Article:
I do think that it would help to spend some time alone, to remember what we saw in each other in the first place and to reconnect but I think it has to be regularly and a lot lot more often than we manage.

So maybe don't mention the problem again and focus more on trying to get along with each other. FWIW my DH would also say we don't have a problem or else he will say he knows things aren't what they used to be but when the children are older they will get better. Well, they are 8 and 5 now and we do have a degree of freedom again and it isn't. It will take some effort I think.

I do have another book which I bought at the same time as 'I love you but..' called 'How one of you can bring the two of you together' which effectively says you don't have to discuss anything - there are things you can do that would make this unnecessary. I have read bits of it and it is quite 'American' but I think it talks some sense. However, I think a bit of me is slightly resentful that DH would get let off the hook, even if the ideas worked.

I should really take my own advice though.blush

hereidrawtheline Wed 25-Feb-09 09:22:01

hi again

How are you Niecie? Have you made any progress in your own situation?

Last night I wrote out a long letter to DH detailing exactly how I felt. He read it. We "talked" (read, argued) until midnight. Then we sort of got to a stalemate and I was exhausted as only slept 3 hours the night before so said look lets leave it we arent going to solve all this in one night. But we went to sleep together which was nice and we did make some progress.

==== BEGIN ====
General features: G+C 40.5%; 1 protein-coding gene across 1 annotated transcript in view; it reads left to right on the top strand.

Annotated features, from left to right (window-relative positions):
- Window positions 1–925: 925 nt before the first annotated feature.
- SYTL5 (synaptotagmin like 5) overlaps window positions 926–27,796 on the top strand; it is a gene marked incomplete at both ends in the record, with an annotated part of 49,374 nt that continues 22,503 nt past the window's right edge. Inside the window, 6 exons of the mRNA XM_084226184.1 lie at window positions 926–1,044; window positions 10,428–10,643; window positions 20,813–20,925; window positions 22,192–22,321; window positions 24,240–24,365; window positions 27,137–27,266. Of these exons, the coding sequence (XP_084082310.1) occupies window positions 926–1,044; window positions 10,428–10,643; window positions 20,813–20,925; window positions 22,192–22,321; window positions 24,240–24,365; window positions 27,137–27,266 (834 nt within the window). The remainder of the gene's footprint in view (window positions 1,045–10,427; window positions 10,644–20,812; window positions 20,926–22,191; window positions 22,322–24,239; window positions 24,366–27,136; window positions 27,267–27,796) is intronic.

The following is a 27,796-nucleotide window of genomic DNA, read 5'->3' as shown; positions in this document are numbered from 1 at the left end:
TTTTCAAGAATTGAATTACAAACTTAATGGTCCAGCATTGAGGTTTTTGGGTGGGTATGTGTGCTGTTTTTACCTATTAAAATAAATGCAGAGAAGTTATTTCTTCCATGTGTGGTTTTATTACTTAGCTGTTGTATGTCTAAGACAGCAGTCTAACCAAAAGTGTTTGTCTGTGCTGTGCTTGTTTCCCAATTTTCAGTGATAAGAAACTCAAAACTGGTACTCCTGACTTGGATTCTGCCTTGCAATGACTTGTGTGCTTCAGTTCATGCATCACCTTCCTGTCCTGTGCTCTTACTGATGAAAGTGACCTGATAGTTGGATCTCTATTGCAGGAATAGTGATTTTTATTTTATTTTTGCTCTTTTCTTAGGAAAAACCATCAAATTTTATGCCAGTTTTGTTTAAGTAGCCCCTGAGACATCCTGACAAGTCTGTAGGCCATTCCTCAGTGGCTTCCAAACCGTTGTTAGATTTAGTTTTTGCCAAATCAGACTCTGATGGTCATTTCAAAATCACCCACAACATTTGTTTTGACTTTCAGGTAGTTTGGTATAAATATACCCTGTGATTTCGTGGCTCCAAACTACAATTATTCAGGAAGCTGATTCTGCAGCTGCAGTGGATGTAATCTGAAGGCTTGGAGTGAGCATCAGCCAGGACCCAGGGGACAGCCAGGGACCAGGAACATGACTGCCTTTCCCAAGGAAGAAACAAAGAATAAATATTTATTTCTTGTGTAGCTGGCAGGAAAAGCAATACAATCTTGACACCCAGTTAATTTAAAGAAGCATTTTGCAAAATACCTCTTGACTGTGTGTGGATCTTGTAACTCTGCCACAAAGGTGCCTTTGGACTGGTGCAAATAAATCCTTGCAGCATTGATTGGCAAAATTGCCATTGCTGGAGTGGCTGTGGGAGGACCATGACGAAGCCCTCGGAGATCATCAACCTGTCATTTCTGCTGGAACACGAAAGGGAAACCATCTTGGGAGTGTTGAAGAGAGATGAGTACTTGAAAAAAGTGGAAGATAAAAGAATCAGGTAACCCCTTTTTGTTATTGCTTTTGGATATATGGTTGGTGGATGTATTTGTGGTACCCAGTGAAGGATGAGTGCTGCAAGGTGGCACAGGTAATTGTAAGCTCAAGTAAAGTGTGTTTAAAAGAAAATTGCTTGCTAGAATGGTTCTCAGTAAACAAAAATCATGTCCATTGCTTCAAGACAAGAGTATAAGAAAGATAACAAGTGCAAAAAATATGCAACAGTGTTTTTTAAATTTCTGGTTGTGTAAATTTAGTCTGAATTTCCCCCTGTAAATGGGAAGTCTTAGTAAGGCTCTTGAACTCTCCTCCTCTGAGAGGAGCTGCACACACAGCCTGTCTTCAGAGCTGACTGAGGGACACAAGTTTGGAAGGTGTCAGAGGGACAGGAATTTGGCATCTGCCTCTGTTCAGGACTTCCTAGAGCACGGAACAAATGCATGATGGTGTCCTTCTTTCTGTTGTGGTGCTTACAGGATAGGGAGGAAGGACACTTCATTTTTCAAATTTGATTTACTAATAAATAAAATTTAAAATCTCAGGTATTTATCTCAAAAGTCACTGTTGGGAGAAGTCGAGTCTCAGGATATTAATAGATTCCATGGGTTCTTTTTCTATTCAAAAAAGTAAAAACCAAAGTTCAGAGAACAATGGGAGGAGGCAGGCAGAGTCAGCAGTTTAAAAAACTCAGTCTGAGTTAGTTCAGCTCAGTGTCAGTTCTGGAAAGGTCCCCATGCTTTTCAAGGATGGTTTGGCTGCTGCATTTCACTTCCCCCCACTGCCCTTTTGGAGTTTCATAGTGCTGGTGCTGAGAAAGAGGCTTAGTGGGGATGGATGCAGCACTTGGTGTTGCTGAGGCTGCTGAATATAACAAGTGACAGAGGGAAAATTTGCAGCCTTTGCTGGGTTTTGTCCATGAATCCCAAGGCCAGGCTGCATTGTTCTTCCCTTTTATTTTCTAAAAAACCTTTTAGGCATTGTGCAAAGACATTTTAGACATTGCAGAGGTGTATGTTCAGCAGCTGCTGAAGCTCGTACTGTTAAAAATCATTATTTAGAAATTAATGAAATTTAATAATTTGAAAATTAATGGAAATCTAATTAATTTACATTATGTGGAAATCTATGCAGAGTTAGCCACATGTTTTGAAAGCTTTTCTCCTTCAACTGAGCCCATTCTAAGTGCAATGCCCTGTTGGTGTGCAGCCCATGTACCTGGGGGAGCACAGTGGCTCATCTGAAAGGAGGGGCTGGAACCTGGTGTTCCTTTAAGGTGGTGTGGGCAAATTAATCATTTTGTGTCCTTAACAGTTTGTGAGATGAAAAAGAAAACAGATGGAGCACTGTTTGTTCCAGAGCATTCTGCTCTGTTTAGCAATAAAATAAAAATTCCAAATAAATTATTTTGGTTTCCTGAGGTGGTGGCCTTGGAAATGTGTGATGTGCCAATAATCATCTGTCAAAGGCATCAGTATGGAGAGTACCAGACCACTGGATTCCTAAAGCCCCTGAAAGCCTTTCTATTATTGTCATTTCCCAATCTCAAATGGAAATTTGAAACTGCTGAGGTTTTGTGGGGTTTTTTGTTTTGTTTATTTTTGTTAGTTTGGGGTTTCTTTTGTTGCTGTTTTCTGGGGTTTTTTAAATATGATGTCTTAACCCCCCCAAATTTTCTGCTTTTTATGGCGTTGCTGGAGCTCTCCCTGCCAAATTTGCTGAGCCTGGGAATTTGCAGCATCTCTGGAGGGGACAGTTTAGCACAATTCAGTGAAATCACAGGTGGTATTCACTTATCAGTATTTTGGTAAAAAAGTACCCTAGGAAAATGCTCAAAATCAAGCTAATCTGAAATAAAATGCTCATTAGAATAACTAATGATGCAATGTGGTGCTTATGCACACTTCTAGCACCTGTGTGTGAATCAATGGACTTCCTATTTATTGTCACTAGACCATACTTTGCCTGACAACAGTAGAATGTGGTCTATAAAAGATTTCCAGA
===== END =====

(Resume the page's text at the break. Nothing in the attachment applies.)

He is arranging counselling for himself as he is most likely depressed & that is contributing to all this. If he actually follows through and does it I hope it helps a lot.

So... who knows. I do know my DS needs us to stay together. I also know I cant play at happy families without more help from DH. So the future remains cloudy. But hopefully something good will come out of a horrible night last night.

Hope you are well.

solidgoldbullet4myvalentine Wed 25-Feb-09 09:32:24

I think people massively overestimate the importance of couple-love. For one thing, it's mostly one-sided to some degree (one person loves, the other person lets themsef be loved) - the nearer to equal it is, the better of course, but much of the time it's a case of one person thinking 'oh my soulmate' while the other is thinking 'well, got to settle down at some point and this one will do'.